"This constitutes our final decision on the matter. If you are not agreeable, you may appeal to the Court of Tax Appeals within 30 days from receipt of this letter."cralaw virtua1aw library

Advertising Associates received that letter on June 18, 1979. Nineteen days later or on July 7, it filed its petition for review. In its resolution of August 28, 1979, the Tax Court enjoined the enforcement of the warrants of distraint.

The Tax Court did not resolve the case on the merits. It ruled that the warrants of distraint were the Commissioner’s appealable decisions. Since Advertising Associates appealed from the decision of May 23, 1979, the petition for review was filed out of time. It was dismissed. The taxpayer appealed to this Court.

We hold that the petition for review was filed on time. The reviewable decision is that contained in Commissioner Plana’s letter of May 23, 1979 and not the warrants of distraint.

No amount of quibbling or sophistry can blink the fact that said letter, as its tenor shows, embodies the Commissioner’s final decision within the meaning of section 7 of Republic Act No. 1125. The Commissioner said so. He even directed the taxpayer to appeal it to the Tax Court. That was the same situation in St. Stephen’s Association and St. Stephen’s Chinese Girl’s School v. Collector of Internal Revenue, 104 Phil. 314, 317-318.

The directive is in consonance with this Court’s dictum that the Commissioner should always indicate to the taxpayer in clear and unequivocal language what constitutes his final determination of the disputed assessment. That procedure is demanded by the pressing need for fair play, regularity and orderliness in administrative action (Surigao Electric Co., Inc. v. Court of Tax Appeals, L-25289, June 28, 1974, 57 SCRA 523).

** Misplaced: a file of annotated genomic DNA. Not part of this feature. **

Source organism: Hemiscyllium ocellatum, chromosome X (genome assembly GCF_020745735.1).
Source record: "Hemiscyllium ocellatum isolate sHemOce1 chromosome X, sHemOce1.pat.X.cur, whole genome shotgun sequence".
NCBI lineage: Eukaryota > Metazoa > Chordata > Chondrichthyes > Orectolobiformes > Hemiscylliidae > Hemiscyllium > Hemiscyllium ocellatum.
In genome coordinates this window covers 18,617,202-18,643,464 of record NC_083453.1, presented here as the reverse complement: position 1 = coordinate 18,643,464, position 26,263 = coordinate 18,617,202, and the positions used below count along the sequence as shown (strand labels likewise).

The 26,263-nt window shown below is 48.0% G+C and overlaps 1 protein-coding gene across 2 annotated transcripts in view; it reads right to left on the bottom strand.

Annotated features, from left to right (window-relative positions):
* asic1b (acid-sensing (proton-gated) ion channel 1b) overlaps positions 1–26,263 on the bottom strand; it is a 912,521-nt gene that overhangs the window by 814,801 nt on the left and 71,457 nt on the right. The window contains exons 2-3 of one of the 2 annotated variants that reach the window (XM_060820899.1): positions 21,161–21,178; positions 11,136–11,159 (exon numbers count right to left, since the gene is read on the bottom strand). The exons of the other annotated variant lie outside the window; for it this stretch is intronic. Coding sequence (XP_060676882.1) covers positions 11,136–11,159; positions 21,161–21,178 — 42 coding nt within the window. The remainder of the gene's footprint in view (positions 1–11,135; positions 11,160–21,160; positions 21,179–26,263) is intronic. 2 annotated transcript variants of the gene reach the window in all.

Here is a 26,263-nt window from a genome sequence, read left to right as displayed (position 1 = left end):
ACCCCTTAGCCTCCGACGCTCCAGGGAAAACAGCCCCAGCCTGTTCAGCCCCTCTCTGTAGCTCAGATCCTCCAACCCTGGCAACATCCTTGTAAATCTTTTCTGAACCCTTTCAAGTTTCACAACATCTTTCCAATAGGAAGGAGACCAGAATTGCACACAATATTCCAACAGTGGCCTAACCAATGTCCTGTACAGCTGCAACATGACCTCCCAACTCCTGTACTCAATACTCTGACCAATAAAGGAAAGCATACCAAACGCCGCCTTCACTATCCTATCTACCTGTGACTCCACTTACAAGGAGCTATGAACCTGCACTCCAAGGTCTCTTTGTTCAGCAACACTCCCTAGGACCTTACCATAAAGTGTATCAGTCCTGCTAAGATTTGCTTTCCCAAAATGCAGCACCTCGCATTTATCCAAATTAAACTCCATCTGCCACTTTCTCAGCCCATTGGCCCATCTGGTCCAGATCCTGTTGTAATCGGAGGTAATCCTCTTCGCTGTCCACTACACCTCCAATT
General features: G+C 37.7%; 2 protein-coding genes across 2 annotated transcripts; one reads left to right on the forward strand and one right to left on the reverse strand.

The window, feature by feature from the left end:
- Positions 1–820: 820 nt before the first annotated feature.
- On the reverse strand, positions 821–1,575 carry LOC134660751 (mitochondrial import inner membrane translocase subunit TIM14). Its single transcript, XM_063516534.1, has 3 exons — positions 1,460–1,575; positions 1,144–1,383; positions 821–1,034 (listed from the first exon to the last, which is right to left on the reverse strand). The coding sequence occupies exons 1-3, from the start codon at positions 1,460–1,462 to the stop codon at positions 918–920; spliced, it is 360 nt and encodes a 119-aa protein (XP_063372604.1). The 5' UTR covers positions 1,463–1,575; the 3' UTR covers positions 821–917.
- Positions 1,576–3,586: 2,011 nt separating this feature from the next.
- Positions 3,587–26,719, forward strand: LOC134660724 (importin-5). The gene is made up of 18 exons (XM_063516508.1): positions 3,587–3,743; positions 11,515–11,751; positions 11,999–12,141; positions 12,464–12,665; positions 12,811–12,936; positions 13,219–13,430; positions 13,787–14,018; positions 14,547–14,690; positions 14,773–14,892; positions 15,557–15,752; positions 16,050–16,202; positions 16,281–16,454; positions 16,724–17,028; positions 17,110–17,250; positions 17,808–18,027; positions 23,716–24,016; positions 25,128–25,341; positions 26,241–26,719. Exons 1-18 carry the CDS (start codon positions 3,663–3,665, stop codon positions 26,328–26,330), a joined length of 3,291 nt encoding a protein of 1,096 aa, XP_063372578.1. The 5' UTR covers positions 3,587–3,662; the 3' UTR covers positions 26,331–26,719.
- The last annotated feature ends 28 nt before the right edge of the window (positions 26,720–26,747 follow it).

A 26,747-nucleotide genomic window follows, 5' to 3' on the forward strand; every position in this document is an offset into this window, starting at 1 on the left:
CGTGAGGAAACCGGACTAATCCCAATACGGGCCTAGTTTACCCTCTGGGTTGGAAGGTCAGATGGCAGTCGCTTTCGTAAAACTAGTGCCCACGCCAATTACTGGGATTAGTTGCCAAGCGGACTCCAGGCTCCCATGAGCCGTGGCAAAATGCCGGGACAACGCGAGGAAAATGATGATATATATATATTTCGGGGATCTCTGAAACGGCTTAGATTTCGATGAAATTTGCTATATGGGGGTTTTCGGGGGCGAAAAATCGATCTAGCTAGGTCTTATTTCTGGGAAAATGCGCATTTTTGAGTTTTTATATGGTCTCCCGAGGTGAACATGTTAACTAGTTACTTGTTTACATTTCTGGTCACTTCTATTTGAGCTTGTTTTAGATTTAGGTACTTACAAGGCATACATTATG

On the merits of the case, the petitioner relies on the Collector’s rulings dated September 12, 1960 and June 20, 1967 that it is neither an independent contractor nor a business agent (Exh. G and H).

As already stated, it considers itself a media company, like a newspaper or a radio broasting company, but not an advertising agency in spite of the purpose stated in its articles of incorporation. It argues that its act of leasing its neon signs and billboards does not make it a business agent or an independent contractor. It stresses that it is a mere lessor of neon signs and billboards and does not perform advertising services.

But the undeniable fact is that neon signs and billboards are primarily designed for advertising. We hold that the petitioner is a business agent and an independent contractor as contemplated in sections 191 and 194(v).

However, in view of the prior rulings that the taxpayer is not a business agent nor an independent contractor and in view of the controversial nature of the deficiency assessments, the 25% surcharge should be eliminated (C. M. Hoskins & Co., Inc. v. Commissioner of Internal Revenue, L-28383, June 22, 1976, 71 SCRA 511, 519; Imus Electric Co., Inc. v. Commissioner of Internal Revenue, 125 Phil. 1084).cralawnad

Petitioner’s last contention is that the collection of the tax had already prescribed. Section 332 of the 1939 Tax Code, now section 319 of the 1977 Tax Code, Presidential Decree No. 1158, effective on June 3, 1977, provides that the tax may be collected by distraint or levy or by a judicial proceeding begun "within five years after the assessment of the tax."

The taxpayer received on June 18, 1973 and March 5, 1974 the deficiency assessments herein. The warrants of distraint were served upon it on April 18 and May 25, 1978 or within five years after the assessment of the tax. Obviously, the warrants were issued to interrupt the five-year prescriptive period. Its enforcement was not implemented because of the pending protests of the taxpayer and its requests for withdrawal of the warrants which were eventually resolved in Commissioner Plana’s letter of May 23, 1979.

It should be noted that the Commissioner did not institute any judicial proceeding to collect the tax. He relied on the warrants of distraint to interrupt the running of the statute of limitations. He gave the taxpayer ample opportunity to contest the assessments but at the same time safeguarded the Government’s interest by means of the warrants of distraint.

WHEREFORE, the judgment of the Tax Court is reversed and set aside. The Commissioner’s deficiency assessments are modified by requiring the petitioner to pay the tax proper and eliminating the 25% surcharge, interest and penalty. In case of nonpayment, the warrants of distrant should be implemented. The preliminary injunction issued by the Tax Court on August 28, 1979 restraining the enforcement of said warrants is lifted. No costs.

SO ORDERED.

Makasiar, Concepcion, Jr., Abad Santos, Escolin and Cuevas, JJ., concur.